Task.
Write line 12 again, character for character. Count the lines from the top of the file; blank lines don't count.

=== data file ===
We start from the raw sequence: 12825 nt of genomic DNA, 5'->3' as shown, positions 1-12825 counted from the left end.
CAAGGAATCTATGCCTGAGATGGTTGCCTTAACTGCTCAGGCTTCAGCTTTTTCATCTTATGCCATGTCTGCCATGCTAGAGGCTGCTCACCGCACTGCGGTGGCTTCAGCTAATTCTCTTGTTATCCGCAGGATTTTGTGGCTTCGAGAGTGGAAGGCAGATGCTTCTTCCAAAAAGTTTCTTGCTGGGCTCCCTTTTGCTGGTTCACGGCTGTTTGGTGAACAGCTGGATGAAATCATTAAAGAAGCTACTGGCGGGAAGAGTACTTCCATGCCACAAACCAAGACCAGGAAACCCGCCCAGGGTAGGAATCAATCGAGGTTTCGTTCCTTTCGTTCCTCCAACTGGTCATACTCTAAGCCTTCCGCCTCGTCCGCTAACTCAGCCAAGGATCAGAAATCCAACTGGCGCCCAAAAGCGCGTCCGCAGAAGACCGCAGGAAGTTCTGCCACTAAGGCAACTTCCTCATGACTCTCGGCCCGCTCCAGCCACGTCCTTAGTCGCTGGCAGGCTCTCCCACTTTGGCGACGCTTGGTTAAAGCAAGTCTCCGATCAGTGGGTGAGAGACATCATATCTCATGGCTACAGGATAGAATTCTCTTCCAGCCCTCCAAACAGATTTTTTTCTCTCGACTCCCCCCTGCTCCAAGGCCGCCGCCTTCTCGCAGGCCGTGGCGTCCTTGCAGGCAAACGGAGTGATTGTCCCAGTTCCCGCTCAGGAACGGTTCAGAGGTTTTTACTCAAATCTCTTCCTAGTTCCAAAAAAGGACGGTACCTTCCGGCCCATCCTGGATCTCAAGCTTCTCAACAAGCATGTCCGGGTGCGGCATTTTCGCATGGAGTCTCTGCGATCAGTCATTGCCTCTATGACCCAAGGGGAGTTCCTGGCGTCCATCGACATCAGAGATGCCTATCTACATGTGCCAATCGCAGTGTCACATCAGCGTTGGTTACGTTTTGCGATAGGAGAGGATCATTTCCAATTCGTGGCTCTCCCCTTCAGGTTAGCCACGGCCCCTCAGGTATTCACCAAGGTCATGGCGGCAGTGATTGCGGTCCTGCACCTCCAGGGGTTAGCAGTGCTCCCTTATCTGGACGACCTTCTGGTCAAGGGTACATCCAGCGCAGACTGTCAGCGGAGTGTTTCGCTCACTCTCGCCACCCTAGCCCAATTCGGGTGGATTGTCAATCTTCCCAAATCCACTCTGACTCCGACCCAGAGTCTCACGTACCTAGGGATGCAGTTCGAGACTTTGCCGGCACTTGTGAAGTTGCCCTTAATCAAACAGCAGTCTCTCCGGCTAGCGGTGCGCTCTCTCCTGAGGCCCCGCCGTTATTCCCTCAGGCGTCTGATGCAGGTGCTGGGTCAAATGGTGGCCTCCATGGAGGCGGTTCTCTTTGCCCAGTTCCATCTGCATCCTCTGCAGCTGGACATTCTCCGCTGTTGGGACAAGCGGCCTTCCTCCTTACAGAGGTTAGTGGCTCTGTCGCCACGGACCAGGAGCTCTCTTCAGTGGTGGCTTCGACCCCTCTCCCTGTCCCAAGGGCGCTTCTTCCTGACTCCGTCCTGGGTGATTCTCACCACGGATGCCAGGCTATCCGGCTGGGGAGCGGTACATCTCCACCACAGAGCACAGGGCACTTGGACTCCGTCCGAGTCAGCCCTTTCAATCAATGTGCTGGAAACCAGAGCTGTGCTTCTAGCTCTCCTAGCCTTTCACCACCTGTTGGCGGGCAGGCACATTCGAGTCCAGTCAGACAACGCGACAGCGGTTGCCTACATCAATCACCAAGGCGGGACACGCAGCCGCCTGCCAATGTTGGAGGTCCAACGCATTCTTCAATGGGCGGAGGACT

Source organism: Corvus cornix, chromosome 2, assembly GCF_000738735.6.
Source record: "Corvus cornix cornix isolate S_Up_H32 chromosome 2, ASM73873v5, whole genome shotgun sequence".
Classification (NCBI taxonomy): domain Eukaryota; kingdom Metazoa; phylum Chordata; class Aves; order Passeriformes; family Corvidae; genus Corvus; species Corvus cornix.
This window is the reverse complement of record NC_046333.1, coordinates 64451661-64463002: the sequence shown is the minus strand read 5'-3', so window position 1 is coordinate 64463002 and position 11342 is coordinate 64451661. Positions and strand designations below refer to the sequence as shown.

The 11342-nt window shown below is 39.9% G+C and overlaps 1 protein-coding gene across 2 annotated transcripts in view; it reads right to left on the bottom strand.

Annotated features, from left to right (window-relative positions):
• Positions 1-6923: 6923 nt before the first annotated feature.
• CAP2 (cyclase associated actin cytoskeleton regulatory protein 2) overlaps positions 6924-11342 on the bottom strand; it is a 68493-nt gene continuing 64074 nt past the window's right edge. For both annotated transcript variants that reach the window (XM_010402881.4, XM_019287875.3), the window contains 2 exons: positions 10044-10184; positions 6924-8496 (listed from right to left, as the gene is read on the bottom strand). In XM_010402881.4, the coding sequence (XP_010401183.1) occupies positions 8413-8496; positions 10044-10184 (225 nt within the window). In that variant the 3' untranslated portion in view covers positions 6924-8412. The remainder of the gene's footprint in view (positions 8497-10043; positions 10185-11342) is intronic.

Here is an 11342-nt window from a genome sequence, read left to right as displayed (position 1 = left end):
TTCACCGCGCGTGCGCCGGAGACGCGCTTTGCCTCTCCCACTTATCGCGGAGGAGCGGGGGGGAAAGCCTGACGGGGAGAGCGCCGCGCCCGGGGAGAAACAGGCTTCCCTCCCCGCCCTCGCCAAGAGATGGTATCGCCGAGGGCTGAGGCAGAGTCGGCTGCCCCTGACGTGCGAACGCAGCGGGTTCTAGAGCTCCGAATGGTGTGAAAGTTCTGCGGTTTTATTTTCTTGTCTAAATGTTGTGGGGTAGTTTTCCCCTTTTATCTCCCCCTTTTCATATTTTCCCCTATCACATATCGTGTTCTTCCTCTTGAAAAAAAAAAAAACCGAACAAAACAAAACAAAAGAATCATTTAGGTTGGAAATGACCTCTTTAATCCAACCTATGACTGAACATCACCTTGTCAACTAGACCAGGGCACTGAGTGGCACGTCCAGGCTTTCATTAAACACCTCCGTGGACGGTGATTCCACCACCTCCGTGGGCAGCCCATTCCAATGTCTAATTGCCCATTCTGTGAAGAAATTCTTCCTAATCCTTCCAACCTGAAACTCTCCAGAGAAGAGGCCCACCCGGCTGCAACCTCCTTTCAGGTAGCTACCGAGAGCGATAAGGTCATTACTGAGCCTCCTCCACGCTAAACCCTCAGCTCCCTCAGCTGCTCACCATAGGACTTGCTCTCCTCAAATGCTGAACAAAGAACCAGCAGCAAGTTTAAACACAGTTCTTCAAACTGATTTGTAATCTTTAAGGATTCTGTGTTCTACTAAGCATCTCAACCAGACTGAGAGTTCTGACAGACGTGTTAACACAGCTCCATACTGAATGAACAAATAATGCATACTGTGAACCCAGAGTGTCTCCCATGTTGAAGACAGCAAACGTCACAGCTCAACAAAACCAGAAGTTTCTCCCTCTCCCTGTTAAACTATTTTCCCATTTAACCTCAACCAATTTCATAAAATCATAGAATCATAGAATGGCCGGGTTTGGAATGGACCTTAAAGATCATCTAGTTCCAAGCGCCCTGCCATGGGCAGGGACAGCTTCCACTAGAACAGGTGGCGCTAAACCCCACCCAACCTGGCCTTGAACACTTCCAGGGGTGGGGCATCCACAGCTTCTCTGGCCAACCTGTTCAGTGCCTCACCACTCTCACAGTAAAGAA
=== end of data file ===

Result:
TTCACCGCGCGTGCGCCGGAGACGCGCTTTGCCTCTCCCACTTATCGCGGAGGAGCGGGGGGGAAAGCCTGACGGGGAGAGCGCCGCGCCCGGGGAGAAACAGGCTTCCCTCCCCGCCCTCGCCAAGAGATGGTATCGCCGAGGGCTGAGGCAGAGTCGGCTGCCCCTGACGTGCGAACGCAGCGGGTTCTAGAGCTCCGAATGGTGTGAAAGTTCTGCGGTTTTATTTTCTTGTCTAAATGTTGTGGGGTAGTTTTCCCCTTTTATCTCCCCCTTTTCATATTTTCCCCTATCACATATCGTGTTCTTCCTCTTGAAAAAAAAAAAAACCGAACAAAACAAAACAAAAGAATCATTTAGGTTGGAAATGACCTCTTTAATCCAACCTATGACTGAACATCACCTTGTCAACTAGACCAGGGCACTGAGTGGCACGTCCAGGCTTTCATTAAACACCTCCGTGGACGGTGATTCCACCACCTCCGTGGGCAGCCCATTCCAATGTCTAATTGCCCATTCTGTGAAGAAATTCTTCCTAATCCTTCCAACCTGAAACTCTCCAGAGAAGAGGCCCACCCGGCTGCAACCTCCTTTCAGGTAGCTACCGAGAGCGATAAGGTCATTACTGAGCCTCCTCCACGCTAAACCCTCAGCTCCCTCAGCTGCTCACCATAGGACTTGCTCTCCTCAAATGCTGAACAAAGAACCAGCAGCAAGTTTAAACACAGTTCTTCAAACTGATTTGTAATCTTTAAGGATTCTGTGTTCTACTAAGCATCTCAACCAGACTGAGAGTTCTGACAGACGTGTTAACACAGCTCCATACTGAATGAACAAATAATGCATACTGTGAACCCAGAGTGTCTCCCATGTTGAAGACAGCAAACGTCACAGCTCAACAAAACCAGAAGTTTCTCCCTCTCCCTGTTAAACTATTTTCCCATTTAACCTCAACCAATTTCATAAAATCATAGAATCATAGAATGGCCGGGTTTGGAATGGACCTTAAAGATCATCTAGTTCCAAGCGCCCTGCCATGGGCAGGGACAGCTTCCACTAGAACAGGTGGCGCTAAACCCCACCCAACCTGGCCTTGAACACTTCCAGGGGTGGGGCATCCACAGCTTCTCTGGCCAACCTGTTCAGTGCCTCACCACTCTCACAGTAAAGAA